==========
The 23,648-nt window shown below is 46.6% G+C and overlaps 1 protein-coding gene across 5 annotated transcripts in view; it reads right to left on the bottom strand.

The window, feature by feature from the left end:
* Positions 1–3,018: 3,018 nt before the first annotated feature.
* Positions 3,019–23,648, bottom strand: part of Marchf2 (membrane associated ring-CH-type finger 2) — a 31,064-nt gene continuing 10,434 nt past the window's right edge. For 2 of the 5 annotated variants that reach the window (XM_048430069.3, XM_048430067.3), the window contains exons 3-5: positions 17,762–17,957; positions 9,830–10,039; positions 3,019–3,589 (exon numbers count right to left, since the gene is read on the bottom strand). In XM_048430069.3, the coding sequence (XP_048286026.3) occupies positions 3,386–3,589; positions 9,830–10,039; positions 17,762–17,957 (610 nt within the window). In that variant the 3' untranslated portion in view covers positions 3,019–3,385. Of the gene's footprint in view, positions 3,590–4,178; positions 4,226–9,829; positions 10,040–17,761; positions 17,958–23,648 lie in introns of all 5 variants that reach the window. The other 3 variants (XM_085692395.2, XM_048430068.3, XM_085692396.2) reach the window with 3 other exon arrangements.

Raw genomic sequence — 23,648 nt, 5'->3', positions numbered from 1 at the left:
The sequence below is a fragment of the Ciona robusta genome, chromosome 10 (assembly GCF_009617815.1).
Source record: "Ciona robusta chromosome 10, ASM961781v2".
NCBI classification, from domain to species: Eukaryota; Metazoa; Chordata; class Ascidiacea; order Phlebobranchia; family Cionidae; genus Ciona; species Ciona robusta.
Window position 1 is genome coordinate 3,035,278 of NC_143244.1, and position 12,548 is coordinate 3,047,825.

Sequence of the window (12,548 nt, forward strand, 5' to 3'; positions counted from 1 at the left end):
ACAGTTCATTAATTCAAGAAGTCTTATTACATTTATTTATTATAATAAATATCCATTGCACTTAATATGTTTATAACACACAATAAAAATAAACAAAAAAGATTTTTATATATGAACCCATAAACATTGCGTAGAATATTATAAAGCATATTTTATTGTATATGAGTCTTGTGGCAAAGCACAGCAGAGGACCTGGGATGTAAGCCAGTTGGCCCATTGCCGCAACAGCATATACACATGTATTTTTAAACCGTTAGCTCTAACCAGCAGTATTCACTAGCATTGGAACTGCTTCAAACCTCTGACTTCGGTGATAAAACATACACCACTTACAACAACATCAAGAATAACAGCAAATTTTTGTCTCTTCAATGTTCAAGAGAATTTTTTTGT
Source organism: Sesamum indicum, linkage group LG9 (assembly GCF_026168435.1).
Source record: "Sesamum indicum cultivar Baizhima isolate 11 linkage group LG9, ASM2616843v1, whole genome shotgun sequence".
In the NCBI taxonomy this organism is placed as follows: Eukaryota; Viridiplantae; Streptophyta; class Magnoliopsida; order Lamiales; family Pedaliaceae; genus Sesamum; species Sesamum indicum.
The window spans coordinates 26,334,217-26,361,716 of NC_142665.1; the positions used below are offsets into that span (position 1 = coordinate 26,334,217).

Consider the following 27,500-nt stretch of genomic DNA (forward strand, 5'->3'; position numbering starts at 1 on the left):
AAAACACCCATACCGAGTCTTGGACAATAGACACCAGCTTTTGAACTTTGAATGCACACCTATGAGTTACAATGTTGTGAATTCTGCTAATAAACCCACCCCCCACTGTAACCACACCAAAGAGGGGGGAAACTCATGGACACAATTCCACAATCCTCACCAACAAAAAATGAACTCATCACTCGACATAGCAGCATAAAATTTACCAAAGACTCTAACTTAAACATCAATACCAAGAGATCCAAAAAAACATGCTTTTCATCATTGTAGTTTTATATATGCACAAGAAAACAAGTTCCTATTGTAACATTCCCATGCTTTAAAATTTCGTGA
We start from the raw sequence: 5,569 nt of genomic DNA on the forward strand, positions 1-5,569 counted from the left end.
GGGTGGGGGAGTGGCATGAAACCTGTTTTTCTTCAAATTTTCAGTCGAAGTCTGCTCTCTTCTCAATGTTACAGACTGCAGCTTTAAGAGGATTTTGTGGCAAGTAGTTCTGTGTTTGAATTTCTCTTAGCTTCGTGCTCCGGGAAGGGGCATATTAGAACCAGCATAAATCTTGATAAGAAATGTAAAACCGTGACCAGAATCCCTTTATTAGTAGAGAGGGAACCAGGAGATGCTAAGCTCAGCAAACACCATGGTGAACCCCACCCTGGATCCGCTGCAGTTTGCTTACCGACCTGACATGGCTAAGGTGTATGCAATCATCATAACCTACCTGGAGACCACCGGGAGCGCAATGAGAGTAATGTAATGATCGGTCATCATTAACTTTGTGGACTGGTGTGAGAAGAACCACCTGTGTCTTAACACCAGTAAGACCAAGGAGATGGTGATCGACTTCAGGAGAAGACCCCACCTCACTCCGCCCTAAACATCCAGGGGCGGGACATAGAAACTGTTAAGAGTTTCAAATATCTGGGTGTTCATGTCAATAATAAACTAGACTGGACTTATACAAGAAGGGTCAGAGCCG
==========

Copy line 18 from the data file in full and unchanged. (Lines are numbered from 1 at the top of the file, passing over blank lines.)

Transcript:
We start from the raw sequence: 5,569 nt of genomic DNA on the forward strand, positions 1-5,569 counted from the left end.